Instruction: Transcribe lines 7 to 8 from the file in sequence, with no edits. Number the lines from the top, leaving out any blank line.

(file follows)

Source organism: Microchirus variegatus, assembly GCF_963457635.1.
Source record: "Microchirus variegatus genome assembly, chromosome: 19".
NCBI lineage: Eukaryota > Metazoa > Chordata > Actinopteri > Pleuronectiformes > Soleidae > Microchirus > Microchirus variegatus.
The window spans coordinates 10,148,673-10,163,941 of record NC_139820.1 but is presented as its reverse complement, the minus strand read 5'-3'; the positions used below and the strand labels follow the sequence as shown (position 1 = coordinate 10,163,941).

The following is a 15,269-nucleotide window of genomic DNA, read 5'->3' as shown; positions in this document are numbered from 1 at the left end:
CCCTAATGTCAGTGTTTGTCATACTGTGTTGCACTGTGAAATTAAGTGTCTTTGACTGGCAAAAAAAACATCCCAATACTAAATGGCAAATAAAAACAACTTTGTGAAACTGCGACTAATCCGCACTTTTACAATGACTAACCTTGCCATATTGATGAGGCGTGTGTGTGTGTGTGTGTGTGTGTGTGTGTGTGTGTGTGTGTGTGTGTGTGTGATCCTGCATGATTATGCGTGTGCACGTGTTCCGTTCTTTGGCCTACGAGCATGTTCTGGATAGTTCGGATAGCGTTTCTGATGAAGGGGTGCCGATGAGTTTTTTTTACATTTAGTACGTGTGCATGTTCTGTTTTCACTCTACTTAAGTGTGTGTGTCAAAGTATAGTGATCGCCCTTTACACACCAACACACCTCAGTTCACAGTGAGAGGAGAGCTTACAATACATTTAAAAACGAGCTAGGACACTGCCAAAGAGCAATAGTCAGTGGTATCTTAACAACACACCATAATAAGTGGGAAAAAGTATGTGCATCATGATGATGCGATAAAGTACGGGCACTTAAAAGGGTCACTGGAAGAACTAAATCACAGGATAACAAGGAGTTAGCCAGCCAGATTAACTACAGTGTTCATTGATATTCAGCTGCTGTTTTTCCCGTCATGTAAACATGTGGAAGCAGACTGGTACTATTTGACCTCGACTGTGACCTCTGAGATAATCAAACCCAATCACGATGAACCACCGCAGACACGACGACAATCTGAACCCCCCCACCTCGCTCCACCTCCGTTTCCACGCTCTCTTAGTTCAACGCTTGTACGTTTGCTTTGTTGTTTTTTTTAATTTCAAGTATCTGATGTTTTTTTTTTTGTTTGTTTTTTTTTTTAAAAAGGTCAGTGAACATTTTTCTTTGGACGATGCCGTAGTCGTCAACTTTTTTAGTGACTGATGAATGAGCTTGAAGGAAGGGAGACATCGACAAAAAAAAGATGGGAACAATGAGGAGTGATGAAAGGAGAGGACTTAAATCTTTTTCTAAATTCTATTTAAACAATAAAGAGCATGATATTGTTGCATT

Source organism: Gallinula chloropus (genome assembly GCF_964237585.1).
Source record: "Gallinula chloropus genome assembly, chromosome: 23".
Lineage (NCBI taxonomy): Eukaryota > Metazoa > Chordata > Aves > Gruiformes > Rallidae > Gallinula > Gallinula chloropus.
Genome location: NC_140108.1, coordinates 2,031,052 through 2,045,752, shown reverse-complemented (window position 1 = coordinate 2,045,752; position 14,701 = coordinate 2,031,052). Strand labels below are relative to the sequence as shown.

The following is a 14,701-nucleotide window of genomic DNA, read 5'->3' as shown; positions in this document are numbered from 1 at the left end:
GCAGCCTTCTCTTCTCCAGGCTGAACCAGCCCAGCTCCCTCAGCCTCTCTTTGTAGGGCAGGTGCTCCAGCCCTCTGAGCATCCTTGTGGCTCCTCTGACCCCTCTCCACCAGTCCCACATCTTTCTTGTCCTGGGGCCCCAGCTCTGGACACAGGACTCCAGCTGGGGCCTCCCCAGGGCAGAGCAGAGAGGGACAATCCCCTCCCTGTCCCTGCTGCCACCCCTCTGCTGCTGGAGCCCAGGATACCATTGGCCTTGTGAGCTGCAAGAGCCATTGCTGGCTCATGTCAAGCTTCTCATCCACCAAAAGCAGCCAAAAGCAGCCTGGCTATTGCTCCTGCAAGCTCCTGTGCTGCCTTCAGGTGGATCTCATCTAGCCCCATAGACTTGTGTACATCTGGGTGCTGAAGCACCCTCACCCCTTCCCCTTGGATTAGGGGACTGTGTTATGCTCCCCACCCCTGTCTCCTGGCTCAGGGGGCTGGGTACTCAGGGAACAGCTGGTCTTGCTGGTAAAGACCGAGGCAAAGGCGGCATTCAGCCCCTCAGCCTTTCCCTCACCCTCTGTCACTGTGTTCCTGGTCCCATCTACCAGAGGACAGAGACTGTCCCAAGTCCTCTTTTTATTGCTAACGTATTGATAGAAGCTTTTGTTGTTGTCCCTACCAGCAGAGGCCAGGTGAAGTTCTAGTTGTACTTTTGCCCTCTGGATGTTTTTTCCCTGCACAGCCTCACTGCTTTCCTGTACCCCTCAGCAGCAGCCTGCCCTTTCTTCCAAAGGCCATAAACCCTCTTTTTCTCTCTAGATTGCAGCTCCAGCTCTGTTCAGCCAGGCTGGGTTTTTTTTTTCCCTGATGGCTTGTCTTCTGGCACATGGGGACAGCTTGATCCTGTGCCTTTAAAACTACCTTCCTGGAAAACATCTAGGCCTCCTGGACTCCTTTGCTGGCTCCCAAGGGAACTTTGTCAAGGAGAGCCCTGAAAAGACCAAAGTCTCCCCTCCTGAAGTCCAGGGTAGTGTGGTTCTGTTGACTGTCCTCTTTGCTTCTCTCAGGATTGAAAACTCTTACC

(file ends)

Source organism: Gallinula chloropus (genome assembly GCF_964237585.1).
Source record: "Gallinula chloropus genome assembly, chromosome: 23".